Making the architecturally striking and the structurally complex possible, with Tekla Structural Designer
Appointed as structural engineers on the Burlington House project, a uniquely twisting three-tiered building, Civic Engineers knew that working in traditional 2D was simply not possible. Therefore, they once again turned to BIM and Tekla Structural Designer.
Located within the heart of Manchester’s Piccadilly Basin, Burlington House is an 11-storey residential development, offering 91 luxury canal-side apartments. Designed by architects Simpson Haugh, the building offers a truly unique and eye-catching appearance, comprising three main blocks that twist on plan as the building increases with height. These rotations result in the upper two tiers cantilevering out over one another – architecturally striking in appearance, while structurally challenging in form.
Civic Engineers was appointed as structural engineers on the development and has employed Tekla Structural Designer within its business for many years. Speaking about the project, James Bruce, Director at Civic Engineers, said:
Burlington House was a really exciting opportunity for us as engineers, with its spectacular cantilevered form also presenting our team with a fair share of challenges and certainly a lot to think about. As structural engineers on the project, our role to was to create a solution that would achieve the building’s unique structural form with a cast-in-situ concrete frame and minimal transfer structures at the lower levels.
Meeting requirements with intelligent tools
As with any project of this nature, Civic Engineers was tasked with striking an efficient balance between the architect’s aesthetic vision and the building’s structural design. For example, as well as minimising the number of transfer structures, which could have potentially conflicted with the initial design, the proposed building plan also featured a large number of windows. While bringing more natural light into the properties, this did result in a limited amount of uninterrupted wall space available to Civic Engineers.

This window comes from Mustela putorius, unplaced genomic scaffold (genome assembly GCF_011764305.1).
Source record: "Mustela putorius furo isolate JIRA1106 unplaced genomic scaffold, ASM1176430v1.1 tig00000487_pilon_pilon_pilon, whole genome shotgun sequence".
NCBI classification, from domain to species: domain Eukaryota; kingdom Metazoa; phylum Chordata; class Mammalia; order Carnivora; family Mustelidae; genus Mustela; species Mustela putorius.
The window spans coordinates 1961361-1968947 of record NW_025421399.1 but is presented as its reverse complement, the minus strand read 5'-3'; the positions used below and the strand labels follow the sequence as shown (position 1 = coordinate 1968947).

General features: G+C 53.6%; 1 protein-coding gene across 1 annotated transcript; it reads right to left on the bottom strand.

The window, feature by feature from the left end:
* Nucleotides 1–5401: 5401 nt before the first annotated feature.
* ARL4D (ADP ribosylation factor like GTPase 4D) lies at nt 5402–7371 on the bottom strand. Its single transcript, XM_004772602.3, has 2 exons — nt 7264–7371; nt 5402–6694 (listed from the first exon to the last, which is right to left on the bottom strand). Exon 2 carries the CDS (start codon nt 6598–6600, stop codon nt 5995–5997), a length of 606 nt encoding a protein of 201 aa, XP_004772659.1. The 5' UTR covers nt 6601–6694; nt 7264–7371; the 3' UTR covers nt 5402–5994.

Through the use of Tekla Structural Designer, we were able to model and consider the building and its structural loads in high levels of 3D detail and accuracy, explained James.
Thanks to its intelligent tools, our teams were also able to use the software to analyse multiple different design iterations, helping us to identify the most efficient structural design that met both our requirements as structural engineers and also the design brief of the architect and client.
Achieving the challenging twisted form
Following detailed design and analysis within Tekla Structural Designer, we used a combination of engineering elements to achieve the building’s challenging twisted form, such as deep cantilevered reinforced concrete shear walls. Spanning over two to three storeys and acting as deep beams, these shear walls supported the large areas of the cantilevered floors; whilst the main central circulation core, also cast-in-situ concrete, resisted the resulting twist forces from the eccentricity of the cantilever form.
Both the reinforced concrete shear walls and the core structure were first modelled and analysed in Tekla Structural Designer, enabling us to view and apply lateral, shear and axial forces and ensure that the design was both constructible and also the most efficient.
It was also decided that the main floor structures of Burlington House would be formed out of post-tensioned concrete slabs – where thick steel cables are positioned within the concrete and then, once the concrete has almost cured, stress is applied to the steel, further compressing and strengthening the concrete.